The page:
Crime, particularly related to drug trafficking at the city's port, is also a challenge. 

The regional police chief, Frederique Camilleri, told AFP that the three deaths which occurred on Monday were part of a turf war between rival gangs rooted in the Paternelle housing estate in northern Marseille.


In hopes of building up Marseille and addressing these deep-rooted issues, the city has tried introducing a larger police presence, expanding tram and bus lines into poor, less connected parts of the city, and undertaken plans to renovate 174 of the 470 schools and to build 30 new school groups in the sectors where the needs are most urgent.

In 2021, French president Emmanuel Macron chose to launch his re-election campaign from Marseille, a few months after having unveiled a €1.5-billion plan to help the city tackle crime and deprivation, calling such efforts a "duty of the nation".

Despite these efforts, gang violence rose to its highest level since 2016 in 2022 - with 32 people shot dead. In just three months, 13 have died so far this year, including the latest victims, according to a toll from AFP.

Marseille v the rest of the world

It is true that Marseille faces a wide range of challenges, but that does not mean the city is better left avoided. In fact, when compared with other cities of similar size outside of France, Marseille is considerably safer. 

Almost all American cities of similar sizes reported higher murder rates. As of 2015, Marseille was home to about 861,635 people. When compared with Baltimore, Maryland in the United States - home to about 576,498 people, homicide rates were significantly lower. In the last three months, Baltimore has reported 66 homicides, double the amount in Marseille for the whole of 2022. Baltimore, Maryland recorded 322 homicides for the whole year of 2022 - about 10 times the amount in Marseille.


In an interview with The Guardian in 2017, the former mayor of Marseille's 15th and 16th arrondissements, Samia Ghali, referred to the homicide rate, saying “It’s too many. But for a port city with a tradition of gangsters, it’s not that many".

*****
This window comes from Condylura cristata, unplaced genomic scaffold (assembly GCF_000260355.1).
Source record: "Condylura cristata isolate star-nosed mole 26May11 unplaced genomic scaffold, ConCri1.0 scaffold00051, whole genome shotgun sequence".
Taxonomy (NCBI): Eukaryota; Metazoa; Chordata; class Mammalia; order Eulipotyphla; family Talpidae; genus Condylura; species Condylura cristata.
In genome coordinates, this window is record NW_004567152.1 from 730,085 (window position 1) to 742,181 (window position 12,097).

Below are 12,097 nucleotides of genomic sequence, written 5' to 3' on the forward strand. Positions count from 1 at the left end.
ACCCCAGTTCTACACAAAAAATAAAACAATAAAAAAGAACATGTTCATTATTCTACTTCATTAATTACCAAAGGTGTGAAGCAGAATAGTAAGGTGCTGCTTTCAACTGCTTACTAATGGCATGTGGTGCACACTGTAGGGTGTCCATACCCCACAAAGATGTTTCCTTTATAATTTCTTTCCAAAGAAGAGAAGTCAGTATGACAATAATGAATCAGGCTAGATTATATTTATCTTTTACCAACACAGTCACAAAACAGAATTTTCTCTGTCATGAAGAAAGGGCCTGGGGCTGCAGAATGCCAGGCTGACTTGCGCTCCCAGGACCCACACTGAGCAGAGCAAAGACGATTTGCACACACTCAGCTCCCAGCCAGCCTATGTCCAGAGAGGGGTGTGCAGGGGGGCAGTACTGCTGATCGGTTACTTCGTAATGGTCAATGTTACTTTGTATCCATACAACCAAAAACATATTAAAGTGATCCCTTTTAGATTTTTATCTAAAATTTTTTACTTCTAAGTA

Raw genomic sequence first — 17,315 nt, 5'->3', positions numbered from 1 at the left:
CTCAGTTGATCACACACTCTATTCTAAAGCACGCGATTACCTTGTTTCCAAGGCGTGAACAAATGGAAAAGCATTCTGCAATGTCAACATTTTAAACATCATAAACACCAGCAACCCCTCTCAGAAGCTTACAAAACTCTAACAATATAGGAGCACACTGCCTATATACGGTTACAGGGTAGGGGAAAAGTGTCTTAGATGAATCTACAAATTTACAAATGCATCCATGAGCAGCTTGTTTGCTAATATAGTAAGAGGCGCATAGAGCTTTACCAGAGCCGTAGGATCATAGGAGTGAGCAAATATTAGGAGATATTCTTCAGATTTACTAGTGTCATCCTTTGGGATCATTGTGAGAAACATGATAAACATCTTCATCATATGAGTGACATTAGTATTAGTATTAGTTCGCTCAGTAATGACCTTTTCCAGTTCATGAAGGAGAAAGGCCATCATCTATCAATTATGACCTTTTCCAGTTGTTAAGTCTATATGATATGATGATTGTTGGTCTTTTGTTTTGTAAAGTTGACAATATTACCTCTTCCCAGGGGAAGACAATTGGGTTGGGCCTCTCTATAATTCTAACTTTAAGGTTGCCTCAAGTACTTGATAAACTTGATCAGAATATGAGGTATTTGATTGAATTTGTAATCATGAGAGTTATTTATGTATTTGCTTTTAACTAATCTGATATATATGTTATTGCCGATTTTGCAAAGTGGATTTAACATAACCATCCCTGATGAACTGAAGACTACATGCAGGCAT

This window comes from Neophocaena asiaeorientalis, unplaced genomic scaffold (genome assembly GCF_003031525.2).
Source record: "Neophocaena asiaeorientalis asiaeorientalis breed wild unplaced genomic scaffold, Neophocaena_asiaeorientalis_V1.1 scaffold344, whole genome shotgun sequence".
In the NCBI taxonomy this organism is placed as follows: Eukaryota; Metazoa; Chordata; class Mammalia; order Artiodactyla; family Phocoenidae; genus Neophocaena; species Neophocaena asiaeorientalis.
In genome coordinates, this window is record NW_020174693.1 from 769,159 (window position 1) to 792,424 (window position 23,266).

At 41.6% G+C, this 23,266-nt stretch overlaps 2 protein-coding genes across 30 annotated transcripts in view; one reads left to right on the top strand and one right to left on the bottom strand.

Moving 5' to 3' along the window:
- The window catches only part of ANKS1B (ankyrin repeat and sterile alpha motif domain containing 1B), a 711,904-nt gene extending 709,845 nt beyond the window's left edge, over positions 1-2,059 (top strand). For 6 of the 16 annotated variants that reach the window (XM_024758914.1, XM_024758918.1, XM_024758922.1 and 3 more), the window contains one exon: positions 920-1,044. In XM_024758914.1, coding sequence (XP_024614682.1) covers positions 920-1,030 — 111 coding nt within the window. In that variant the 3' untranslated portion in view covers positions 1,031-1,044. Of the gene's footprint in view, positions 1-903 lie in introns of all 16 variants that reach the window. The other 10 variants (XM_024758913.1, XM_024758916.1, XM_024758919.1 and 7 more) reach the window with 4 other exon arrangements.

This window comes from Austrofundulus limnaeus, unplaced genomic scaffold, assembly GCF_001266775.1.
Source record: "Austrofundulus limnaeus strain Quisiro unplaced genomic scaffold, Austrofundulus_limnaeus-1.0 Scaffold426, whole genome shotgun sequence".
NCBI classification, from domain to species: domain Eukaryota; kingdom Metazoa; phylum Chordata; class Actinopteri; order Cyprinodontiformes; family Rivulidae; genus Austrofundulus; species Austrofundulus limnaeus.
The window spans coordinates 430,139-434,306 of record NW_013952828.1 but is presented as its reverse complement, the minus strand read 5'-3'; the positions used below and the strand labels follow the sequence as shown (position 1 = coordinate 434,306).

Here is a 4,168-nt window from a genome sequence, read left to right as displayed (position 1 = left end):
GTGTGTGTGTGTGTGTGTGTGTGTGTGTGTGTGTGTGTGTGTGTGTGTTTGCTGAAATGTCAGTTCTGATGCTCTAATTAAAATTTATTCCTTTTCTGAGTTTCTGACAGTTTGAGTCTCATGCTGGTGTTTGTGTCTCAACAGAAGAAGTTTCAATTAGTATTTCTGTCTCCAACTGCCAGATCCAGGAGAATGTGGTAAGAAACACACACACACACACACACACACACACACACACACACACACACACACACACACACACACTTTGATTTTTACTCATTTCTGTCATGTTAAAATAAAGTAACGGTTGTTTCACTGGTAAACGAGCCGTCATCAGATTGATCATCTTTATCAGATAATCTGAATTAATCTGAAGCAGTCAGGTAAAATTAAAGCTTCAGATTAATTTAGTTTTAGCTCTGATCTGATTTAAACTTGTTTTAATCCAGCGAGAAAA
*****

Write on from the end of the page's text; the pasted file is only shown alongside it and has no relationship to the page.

Outside of the United States, when compared with North West England, which includes the city of Manchester (home to 553,230 people), there were 95 homicides recorded in 2022 - still more than Marseille.

It is also worth noting that the violent crime in Marseille described above is also largely concentrated within certain areas, namely those in the northern parts of the city.

"The Paternelle [a large housing complex in northern Marseille] is linked to almost all the killings in Marseille over the last months, with two sides that are fighting over the dealing spots and which have probably entered into a cycle of vendettas," the regional police chief Frederique Camilleri told AFP, after the most recent three deaths.

Marseille v the rest of France

In reality, tourists visiting southern parts of the city, and tourist areas like the Vieux Port, likely have little to worry about in regard to violent crime. Petty crime, such as pickpocketing, however, can be an issue, as it is in other major cities in France, like Paris and Lyon.

In all three cities - the number of non-violent robberies per 1,000 inhabitants can range between three to seven times higher in the tourist or transport-oriented districts than on average for the whole city, according to Franceinfo.